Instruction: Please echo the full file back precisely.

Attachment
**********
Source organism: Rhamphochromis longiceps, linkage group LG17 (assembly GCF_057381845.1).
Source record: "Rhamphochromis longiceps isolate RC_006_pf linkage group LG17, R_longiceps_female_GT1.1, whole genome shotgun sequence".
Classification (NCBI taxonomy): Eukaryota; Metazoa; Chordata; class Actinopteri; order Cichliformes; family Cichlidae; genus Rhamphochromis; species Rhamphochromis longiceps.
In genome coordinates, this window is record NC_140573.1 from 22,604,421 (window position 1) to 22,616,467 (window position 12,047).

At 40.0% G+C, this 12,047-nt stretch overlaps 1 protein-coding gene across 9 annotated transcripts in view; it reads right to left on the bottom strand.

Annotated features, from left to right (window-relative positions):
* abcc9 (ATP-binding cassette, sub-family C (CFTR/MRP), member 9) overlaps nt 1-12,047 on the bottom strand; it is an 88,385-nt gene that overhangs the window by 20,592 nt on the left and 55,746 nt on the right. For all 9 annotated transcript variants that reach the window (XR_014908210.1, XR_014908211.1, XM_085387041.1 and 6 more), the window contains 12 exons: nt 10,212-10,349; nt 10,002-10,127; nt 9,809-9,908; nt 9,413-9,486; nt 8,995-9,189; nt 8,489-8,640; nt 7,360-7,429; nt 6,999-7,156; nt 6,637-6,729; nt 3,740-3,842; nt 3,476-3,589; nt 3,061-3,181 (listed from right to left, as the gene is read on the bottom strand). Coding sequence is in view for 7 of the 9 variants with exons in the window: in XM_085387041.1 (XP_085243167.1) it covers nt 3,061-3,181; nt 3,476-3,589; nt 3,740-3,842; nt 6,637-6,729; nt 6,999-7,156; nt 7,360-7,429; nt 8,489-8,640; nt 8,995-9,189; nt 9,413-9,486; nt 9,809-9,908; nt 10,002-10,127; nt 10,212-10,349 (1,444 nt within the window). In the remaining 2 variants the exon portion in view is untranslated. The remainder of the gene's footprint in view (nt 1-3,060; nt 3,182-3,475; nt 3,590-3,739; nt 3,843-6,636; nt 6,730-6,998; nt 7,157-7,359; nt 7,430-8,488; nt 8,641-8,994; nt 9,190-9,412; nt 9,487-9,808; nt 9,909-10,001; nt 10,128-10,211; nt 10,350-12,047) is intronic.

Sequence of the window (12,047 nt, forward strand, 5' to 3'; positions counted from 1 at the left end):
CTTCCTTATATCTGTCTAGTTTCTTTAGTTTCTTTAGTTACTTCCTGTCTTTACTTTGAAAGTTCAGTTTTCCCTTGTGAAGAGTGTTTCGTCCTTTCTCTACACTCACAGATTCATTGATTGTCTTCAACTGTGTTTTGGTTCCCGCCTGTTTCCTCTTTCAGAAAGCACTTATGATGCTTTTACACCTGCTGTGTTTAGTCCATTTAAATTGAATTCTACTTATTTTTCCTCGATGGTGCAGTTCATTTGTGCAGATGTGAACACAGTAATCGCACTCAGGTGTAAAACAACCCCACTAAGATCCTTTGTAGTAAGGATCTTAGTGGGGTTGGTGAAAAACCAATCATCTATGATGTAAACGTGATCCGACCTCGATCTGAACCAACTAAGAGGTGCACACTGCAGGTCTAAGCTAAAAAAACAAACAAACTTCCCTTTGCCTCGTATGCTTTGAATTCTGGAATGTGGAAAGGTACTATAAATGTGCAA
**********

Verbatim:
Source organism: Rhamphochromis longiceps, linkage group LG17 (assembly GCF_057381845.1).
Source record: "Rhamphochromis longiceps isolate RC_006_pf linkage group LG17, R_longiceps_female_GT1.1, whole genome shotgun sequence".
Classification (NCBI taxonomy): Eukaryota; Metazoa; Chordata; class Actinopteri; order Cichliformes; family Cichlidae; genus Rhamphochromis; species Rhamphochromis longiceps.
In genome coordinates, this window is record NC_140573.1 from 22,604,421 (window position 1) to 22,616,467 (window position 12,047).

At 40.0% G+C, this 12,047-nt stretch overlaps 1 protein-coding gene across 9 annotated transcripts in view; it reads right to left on the bottom strand.

Annotated features, from left to right (window-relative positions):
* abcc9 (ATP-binding cassette, sub-family C (CFTR/MRP), member 9) overlaps nt 1-12,047 on the bottom strand; it is an 88,385-nt gene that overhangs the window by 20,592 nt on the left and 55,746 nt on the right. For all 9 annotated transcript variants that reach the window (XR_014908210.1, XR_014908211.1, XM_085387041.1 and 6 more), the window contains 12 exons: nt 10,212-10,349; nt 10,002-10,127; nt 9,809-9,908; nt 9,413-9,486; nt 8,995-9,189; nt 8,489-8,640; nt 7,360-7,429; nt 6,999-7,156; nt 6,637-6,729; nt 3,740-3,842; nt 3,476-3,589; nt 3,061-3,181 (listed from right to left, as the gene is read on the bottom strand). Coding sequence is in view for 7 of the 9 variants with exons in the window: in XM_085387041.1 (XP_085243167.1) it covers nt 3,061-3,181; nt 3,476-3,589; nt 3,740-3,842; nt 6,637-6,729; nt 6,999-7,156; nt 7,360-7,429; nt 8,489-8,640; nt 8,995-9,189; nt 9,413-9,486; nt 9,809-9,908; nt 10,002-10,127; nt 10,212-10,349 (1,444 nt within the window). In the remaining 2 variants the exon portion in view is untranslated. The remainder of the gene's footprint in view (nt 1-3,060; nt 3,182-3,475; nt 3,590-3,739; nt 3,843-6,636; nt 6,730-6,998; nt 7,157-7,359; nt 7,430-8,488; nt 8,641-8,994; nt 9,190-9,412; nt 9,487-9,808; nt 9,909-10,001; nt 10,128-10,211; nt 10,350-12,047) is intronic.

Sequence of the window (12,047 nt, forward strand, 5' to 3'; positions counted from 1 at the left end):
CTTCCTTATATCTGTCTAGTTTCTTTAGTTTCTTTAGTTACTTCCTGTCTTTACTTTGAAAGTTCAGTTTTCCCTTGTGAAGAGTGTTTCGTCCTTTCTCTACACTCACAGATTCATTGATTGTCTTCAACTGTGTTTTGGTTCCCGCCTGTTTCCTCTTTCAGAAAGCACTTATGATGCTTTTACACCTGCTGTGTTTAGTCCATTTAAATTGAATTCTACTTATTTTTCCTCGATGGTGCAGTTCATTTGTGCAGATGTGAACACAGTAATCGCACTCAGGTGTAAAACAACCCCACTAAGATCCTTTGTAGTAAGGATCTTAGTGGGGTTGGTGAAAAACCAATCATCTATGATGTAAACGTGATCCGACCTCGATCTGAACCAACTAAGAGGTGCACACTGCAGGTCTAAGCTAAAAAAACAAACAAACTTCCCTTTGCCTCGTATGCTTTGAATTCTGGAATGTGGAAAGGTACTATAAATGTGCAA